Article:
This in turn has take the total hours worked in the private sector down to a new record low of 33 hours from 33.1 hours in May – in fact, what this means is that if companies had kept hours worked at May’s levels, then to achieve the same labour input that they achieved would have required a 800,000 job slice! Just to put the entire labour market picture into a certain perspective.
When we say that deflation has gripped the labour market, we are not exaggerating. Average weekly earnings – the proxy for wage-based income – fell 0.3% in June and have been flat or down in three of the past four months. During this interval, they have deflated at a 1.6% annual rate – versus a +1.8% trend a year ago and +5.2% two years ago.

When I hear the Administration talk about green shoots, I picture them as sales people pitching snake oil. While selling medical and economic reform
programs, they are stealing individual freedoms and pissing over the constitutional rights of all Americans. When honoring our troops who have fought and continue to fight for our freedoms, also consider your elected officials who trample on your freedoms. Throw them under the bus, under the train, under your feet.

LA Times: "Just how big the foreclosure wave will be is unclear. But loan defaults are up sharply. And with many government and banks' self-imposed foreclosure moratoriums expiring, the biggest lenders indicate that they are likely to move more aggressively to clear up a backlog of troubled mortgages...Chase is proceeding to deal with an additional 80,000 borrowers in default whose foreclosure process had been voluntarily halted by the lender starting late last year.
Bank of America, the nation's largest servicer of home mortgages, also did not release the volume of likely foreclosures. The bank said it had extended offers to modify loans to more than 45,000 borrowers under the Obama plan. Bank of America spokesman Dan Frahm said the company was projecting a "slow increase" in the number of monthly foreclosures, potentially reaching 30% above previous normal levels.."

Edward Harrison: "In the lead-up to next week’s G8 summit, the Chinese have been making yet more noises about setting up a new monetary system without the dollar as its anchor and leading reserve currency. The Chinese, who have maintained a export orientation which has made them the largest holder of U.S. government bonds, are concerned that they are holding depreciating assets. As the U.S. economic and fiscal position deteriorates, the likelihood for a disorderly decline in the U.S. dollar increases. So, China wants a change."

Friday, July 03, 2009

Less Jobs Less Hours Less Wages

7/3/09 Less Jobs Less Hours Less Wages

As many as one in five U.S. hotel loans may default through 2010 as the recession means companies are spending less on travel and perks, according to University of California economist Kenneth Rosen.
The value of hotel properties in default or foreclosure almost doubled to $17.3 billion in the second quarter through June 24 from $9 billion at the end of the first quarter, data compiled by Real Capital Analytics Inc. show. The New York-based research firm, which began tracking distressed commercial property in November, expects hotel defaults to increase by as much as $2 billion this quarter, said analyst Jessica Ruderman.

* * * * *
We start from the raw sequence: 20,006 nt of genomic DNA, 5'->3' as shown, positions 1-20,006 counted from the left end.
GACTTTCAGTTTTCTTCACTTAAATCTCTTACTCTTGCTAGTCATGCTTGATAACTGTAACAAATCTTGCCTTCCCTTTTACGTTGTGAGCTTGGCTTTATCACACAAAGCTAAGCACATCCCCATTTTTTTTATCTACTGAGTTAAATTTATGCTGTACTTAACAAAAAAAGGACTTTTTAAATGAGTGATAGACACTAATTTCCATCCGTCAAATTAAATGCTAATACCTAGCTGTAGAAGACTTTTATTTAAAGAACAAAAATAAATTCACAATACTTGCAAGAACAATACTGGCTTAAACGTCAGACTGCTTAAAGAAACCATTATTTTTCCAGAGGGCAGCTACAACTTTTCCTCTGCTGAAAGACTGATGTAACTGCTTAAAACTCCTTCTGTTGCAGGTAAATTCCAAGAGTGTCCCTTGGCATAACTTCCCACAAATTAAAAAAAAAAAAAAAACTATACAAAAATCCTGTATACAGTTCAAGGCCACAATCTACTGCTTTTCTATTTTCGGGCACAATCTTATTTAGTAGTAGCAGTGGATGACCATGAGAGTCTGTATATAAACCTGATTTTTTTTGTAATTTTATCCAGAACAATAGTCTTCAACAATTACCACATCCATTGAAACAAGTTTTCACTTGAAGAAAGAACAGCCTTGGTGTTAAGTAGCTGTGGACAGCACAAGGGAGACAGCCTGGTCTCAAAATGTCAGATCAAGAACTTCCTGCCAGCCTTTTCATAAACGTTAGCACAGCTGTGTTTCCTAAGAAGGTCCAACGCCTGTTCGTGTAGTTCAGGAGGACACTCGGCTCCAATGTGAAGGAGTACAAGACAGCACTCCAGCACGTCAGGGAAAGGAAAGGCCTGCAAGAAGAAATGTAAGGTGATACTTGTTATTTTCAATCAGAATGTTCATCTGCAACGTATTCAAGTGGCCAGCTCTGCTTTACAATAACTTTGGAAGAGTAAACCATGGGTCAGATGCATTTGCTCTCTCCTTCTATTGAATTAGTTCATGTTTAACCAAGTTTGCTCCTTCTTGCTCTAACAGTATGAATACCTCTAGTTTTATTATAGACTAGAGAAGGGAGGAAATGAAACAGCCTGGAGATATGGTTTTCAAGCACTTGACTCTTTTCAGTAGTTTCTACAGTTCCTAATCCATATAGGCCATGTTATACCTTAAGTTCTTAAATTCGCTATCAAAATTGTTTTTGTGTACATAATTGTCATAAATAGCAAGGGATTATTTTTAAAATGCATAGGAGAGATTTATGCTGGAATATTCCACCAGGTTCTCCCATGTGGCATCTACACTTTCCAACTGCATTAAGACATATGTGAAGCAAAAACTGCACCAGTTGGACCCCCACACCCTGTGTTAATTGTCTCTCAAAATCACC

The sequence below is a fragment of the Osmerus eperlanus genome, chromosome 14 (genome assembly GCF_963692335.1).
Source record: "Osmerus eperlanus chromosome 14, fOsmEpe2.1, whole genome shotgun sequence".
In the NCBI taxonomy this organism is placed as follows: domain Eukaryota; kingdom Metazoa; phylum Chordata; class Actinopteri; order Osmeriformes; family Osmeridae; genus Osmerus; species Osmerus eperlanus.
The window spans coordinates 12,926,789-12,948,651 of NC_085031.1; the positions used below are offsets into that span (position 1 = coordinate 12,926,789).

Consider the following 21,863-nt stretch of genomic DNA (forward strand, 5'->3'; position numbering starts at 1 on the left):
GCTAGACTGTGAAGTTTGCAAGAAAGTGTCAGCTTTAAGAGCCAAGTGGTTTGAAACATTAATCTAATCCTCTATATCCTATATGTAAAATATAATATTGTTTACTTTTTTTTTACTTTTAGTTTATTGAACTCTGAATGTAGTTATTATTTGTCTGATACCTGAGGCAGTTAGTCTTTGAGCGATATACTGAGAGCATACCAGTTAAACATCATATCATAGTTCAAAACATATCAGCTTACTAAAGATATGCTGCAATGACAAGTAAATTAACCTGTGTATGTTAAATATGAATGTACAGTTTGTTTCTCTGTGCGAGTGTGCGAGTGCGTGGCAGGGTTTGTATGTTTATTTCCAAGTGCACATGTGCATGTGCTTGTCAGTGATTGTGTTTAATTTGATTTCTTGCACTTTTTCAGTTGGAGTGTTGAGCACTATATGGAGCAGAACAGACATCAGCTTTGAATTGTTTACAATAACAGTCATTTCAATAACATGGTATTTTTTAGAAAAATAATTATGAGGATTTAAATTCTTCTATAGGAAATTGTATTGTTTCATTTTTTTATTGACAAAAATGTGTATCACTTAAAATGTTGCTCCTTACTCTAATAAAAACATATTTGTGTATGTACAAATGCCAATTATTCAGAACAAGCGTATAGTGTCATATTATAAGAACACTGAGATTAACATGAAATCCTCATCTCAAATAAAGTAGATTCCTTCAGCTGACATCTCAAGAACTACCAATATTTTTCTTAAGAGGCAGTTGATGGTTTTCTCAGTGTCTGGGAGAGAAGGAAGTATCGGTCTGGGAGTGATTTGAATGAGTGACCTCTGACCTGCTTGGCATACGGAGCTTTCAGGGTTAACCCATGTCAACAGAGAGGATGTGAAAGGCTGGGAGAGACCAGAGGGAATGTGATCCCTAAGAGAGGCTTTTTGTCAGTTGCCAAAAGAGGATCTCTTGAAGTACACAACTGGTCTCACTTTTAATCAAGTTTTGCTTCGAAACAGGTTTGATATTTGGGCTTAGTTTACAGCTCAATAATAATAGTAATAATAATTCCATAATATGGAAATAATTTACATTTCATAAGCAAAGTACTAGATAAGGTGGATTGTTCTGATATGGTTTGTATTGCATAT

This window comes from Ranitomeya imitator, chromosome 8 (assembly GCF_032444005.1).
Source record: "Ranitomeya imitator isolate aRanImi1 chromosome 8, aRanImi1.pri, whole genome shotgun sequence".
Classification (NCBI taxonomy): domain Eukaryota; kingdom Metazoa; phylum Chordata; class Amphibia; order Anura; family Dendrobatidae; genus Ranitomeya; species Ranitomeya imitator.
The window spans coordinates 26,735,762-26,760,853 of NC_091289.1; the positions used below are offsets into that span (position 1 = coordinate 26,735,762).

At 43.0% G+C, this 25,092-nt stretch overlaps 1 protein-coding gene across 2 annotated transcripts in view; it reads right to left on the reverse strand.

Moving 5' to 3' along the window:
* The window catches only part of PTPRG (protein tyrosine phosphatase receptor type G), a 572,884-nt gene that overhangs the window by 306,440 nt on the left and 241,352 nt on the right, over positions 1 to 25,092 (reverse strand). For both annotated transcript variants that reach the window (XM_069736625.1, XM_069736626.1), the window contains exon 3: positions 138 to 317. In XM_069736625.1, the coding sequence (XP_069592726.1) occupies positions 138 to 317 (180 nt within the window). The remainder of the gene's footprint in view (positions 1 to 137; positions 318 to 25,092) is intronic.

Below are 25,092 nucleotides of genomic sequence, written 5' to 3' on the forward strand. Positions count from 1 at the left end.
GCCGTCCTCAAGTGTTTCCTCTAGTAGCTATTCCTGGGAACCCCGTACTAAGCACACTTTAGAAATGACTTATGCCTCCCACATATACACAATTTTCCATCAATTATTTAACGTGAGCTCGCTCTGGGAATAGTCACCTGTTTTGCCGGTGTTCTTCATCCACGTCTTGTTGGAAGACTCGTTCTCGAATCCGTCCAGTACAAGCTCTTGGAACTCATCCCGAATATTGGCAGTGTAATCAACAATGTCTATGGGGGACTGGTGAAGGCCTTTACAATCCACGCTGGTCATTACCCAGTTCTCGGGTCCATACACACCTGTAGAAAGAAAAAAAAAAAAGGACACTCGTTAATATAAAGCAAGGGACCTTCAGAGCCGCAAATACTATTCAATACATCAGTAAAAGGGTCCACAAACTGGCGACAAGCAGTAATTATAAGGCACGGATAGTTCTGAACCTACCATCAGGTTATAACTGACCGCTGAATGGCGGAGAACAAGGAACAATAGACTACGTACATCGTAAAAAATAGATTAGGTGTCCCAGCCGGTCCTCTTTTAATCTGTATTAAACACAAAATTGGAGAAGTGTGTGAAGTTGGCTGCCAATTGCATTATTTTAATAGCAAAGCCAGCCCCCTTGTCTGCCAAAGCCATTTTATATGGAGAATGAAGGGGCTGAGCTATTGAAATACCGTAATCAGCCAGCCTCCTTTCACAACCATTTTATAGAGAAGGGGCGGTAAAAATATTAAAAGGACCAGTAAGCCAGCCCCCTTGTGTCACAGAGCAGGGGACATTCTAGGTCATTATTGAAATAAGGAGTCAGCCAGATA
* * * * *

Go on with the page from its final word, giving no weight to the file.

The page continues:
“Hotels without question will have the highest foreclosure rate of any commercial real estate sector,” said Rosen, who runs a real estate hedge fund with $310 million in assets and is chairman of the University of California’s Fisher Center for Real Estate and Urban Economics in Berkeley.

Australia’s economy, which has so far skirted the global recession, may stall after reports showed exports dropped to a 14-month low, bank lending fell and home- building approvals declined by the most since 2002.

The Oil Drum: "A shift of warming patterns in the Pacific Ocean may mean more seasons of increased hurricane activity in the Atlantic and more storms entering the oil-rich Gulf of Mexico, according to a study in the journal Science.
The warming of Pacific waters -- a phenomenon called El Nino -- has been moving toward the central Pacific, meaning more storms will form in the Gulf and Caribbean, researchers at Georgia Institute of Technology said in the study. Traditionally, when the eastern Pacific warms up, hurricane activity in the Atlantic falls."

U.S. housing prices will fall by a double-digit percentage from already beaten-down levels, resulting in an overall 40 percent plunge by the time foreclosures peak in the second half of 2010, Barclays Capital economist Michelle Meyer said.

Unemployment in the 16 countries that use the euro spiked to a 10-year high in May, reinforcing concerns any recovery will take time with so many people out of work.
Eurostat, the statistics office of the EU, said Thursday the seasonally-adjusted unemployment rate for the euro zone in May stood at 9.5 percent, up from April's 9.3 percent.

Stan Leibowitz: "51% of all foreclosed homes had prime loans, not subprime, and that the foreclosure rate for prime loans grew by 488% compared to a growth rate of 200% for subprime foreclosures. (These percentages are based on the period since the steep ascent in foreclosures began -- the third quarter of 2006 -- during which more than 4.3 million homes went into foreclosure.)....The analysis indicates that, by far, the most important factor related to foreclosures is the extent to which the homeowner now has or ever had positive equity in a home. The accompanying figure shows how important negative equity or a low Loan-To-Value ratio is in explaining foreclosures (homes in foreclosure during December of 2008 generally entered foreclosure in the second half of 2008). A simple statistic can help make the point: although only 12% of homes had negative equity, they comprised 47% of all foreclosures.